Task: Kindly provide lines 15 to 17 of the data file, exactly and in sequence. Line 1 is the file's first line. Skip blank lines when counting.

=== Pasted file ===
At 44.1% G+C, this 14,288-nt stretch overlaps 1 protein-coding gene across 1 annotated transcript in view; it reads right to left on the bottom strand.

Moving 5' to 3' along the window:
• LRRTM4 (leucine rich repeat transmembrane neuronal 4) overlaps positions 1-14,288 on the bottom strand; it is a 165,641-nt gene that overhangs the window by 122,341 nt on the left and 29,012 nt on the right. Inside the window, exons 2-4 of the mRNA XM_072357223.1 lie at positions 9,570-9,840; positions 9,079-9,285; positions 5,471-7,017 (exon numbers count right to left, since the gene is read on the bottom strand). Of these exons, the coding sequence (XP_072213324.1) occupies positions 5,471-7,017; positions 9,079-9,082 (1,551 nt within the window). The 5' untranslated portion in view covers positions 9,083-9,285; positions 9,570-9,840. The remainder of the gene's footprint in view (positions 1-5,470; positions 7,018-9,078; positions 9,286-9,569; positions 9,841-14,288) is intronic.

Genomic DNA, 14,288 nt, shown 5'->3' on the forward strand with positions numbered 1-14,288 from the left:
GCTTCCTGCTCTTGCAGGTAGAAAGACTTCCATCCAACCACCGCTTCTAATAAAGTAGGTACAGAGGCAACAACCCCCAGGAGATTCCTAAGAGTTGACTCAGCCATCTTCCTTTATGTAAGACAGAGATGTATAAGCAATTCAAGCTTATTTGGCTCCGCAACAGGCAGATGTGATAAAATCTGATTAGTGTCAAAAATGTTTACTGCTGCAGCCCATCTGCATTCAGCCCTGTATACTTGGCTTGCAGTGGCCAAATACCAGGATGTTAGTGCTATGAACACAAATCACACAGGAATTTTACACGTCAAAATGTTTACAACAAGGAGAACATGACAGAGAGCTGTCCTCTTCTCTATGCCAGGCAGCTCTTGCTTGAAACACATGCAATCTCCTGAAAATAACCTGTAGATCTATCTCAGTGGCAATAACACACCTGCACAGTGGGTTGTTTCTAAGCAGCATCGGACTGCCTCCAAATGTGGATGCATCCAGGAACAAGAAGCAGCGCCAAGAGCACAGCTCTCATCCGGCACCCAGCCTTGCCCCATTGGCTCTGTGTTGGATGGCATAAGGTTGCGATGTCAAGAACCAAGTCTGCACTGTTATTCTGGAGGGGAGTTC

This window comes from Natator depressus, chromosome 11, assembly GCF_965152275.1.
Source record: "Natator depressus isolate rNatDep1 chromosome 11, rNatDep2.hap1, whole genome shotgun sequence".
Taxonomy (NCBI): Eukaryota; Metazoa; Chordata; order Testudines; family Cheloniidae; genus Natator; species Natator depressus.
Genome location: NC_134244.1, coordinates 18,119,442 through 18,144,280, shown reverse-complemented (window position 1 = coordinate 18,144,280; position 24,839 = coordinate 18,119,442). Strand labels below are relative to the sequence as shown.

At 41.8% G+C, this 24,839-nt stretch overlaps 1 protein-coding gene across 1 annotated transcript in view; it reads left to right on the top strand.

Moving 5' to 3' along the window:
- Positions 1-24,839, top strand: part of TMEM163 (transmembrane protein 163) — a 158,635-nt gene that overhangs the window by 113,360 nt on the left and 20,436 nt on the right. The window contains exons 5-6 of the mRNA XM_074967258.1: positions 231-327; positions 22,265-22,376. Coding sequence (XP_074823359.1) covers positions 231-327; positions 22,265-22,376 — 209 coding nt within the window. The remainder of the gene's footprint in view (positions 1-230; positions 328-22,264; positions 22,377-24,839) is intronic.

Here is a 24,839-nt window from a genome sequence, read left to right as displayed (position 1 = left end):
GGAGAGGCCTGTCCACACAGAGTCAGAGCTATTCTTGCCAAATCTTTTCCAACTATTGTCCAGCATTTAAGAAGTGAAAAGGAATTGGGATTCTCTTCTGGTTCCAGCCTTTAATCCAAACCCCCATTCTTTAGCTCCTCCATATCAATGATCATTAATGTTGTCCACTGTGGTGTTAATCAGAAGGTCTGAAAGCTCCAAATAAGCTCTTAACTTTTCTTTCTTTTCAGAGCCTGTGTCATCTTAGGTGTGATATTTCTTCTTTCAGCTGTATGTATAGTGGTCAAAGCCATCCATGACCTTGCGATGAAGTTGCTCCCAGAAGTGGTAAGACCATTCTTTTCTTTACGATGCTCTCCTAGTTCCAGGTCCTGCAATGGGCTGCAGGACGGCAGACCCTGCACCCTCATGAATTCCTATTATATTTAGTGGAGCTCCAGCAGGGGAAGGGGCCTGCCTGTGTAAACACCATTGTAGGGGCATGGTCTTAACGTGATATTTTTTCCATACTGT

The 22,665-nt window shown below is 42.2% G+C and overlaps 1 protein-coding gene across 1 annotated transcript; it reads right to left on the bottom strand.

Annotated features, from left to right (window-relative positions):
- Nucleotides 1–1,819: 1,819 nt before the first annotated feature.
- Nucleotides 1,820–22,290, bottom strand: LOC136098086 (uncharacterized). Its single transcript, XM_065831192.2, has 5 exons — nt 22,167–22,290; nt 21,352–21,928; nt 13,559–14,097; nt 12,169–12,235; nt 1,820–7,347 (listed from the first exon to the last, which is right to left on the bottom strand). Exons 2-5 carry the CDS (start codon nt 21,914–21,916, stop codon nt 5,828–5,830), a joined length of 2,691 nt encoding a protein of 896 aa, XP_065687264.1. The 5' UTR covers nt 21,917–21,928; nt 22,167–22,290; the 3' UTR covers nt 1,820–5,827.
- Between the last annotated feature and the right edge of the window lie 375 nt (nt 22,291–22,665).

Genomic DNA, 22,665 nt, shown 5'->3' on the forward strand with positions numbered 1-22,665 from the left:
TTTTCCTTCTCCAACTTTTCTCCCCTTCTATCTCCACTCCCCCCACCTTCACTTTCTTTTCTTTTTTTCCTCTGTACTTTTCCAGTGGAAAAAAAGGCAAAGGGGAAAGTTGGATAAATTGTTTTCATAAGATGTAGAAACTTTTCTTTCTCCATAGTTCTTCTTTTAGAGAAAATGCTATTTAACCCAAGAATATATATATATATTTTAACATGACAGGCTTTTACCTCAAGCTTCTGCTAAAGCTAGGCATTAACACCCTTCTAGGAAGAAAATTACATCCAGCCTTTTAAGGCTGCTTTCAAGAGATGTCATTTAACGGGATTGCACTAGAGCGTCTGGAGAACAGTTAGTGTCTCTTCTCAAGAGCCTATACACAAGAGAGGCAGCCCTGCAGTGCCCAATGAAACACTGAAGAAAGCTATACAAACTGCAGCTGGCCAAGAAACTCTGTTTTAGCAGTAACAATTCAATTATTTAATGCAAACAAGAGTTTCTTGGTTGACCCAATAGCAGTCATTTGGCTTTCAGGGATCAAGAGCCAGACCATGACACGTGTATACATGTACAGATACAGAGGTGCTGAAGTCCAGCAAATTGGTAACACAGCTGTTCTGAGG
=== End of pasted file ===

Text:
The 22,665-nt window shown below is 42.2% G+C and overlaps 1 protein-coding gene across 1 annotated transcript; it reads right to left on the bottom strand.

Annotated features, from left to right (window-relative positions):
- Nucleotides 1–1,819: 1,819 nt before the first annotated feature.